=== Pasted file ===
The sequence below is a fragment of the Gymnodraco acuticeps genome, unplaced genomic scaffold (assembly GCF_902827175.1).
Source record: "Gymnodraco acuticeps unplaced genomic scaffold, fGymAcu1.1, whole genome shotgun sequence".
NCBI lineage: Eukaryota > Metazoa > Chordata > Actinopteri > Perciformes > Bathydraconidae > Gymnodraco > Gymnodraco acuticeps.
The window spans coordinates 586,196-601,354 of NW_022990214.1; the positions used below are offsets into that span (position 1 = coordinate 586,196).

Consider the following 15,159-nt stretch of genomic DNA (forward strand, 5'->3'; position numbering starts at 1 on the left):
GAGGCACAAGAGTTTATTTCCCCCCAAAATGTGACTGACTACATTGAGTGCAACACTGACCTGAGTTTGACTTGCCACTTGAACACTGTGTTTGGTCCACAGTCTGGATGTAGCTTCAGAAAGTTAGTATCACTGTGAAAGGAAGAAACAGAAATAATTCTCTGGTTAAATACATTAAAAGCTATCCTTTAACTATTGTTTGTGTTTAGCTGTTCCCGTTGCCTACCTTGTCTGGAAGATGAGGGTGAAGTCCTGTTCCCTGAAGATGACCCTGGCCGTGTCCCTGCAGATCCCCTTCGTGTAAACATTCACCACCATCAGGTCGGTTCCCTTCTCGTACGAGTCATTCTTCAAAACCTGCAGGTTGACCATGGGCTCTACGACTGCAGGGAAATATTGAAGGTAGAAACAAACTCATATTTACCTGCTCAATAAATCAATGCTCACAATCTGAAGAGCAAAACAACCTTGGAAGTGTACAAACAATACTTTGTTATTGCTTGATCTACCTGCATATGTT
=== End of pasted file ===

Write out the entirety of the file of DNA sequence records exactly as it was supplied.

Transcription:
The sequence below is a fragment of the Gymnodraco acuticeps genome, unplaced genomic scaffold (assembly GCF_902827175.1).
Source record: "Gymnodraco acuticeps unplaced genomic scaffold, fGymAcu1.1, whole genome shotgun sequence".
NCBI lineage: Eukaryota > Metazoa > Chordata > Actinopteri > Perciformes > Bathydraconidae > Gymnodraco > Gymnodraco acuticeps.
The window spans coordinates 586,196-601,354 of NW_022990214.1; the positions used below are offsets into that span (position 1 = coordinate 586,196).

Consider the following 15,159-nt stretch of genomic DNA (forward strand, 5'->3'; position numbering starts at 1 on the left):
GAGGCACAAGAGTTTATTTCCCCCCAAAATGTGACTGACTACATTGAGTGCAACACTGACCTGAGTTTGACTTGCCACTTGAACACTGTGTTTGGTCCACAGTCTGGATGTAGCTTCAGAAAGTTAGTATCACTGTGAAAGGAAGAAACAGAAATAATTCTCTGGTTAAATACATTAAAAGCTATCCTTTAACTATTGTTTGTGTTTAGCTGTTCCCGTTGCCTACCTTGTCTGGAAGATGAGGGTGAAGTCCTGTTCCCTGAAGATGACCCTGGCCGTGTCCCTGCAGATCCCCTTCGTGTAAACATTCACCACCATCAGGTCGGTTCCCTTCTCGTACGAGTCATTCTTCAAAACCTGCAGGTTGACCATGGGCTCTACGACTGCAGGGAAATATTGAAGGTAGAAACAAACTCATATTTACCTGCTCAATAAATCAATGCTCACAATCTGAAGAGCAAAACAACCTTGGAAGTGTACAAACAATACTTTGTTATTGCTTGATCTACCTGCATATGTT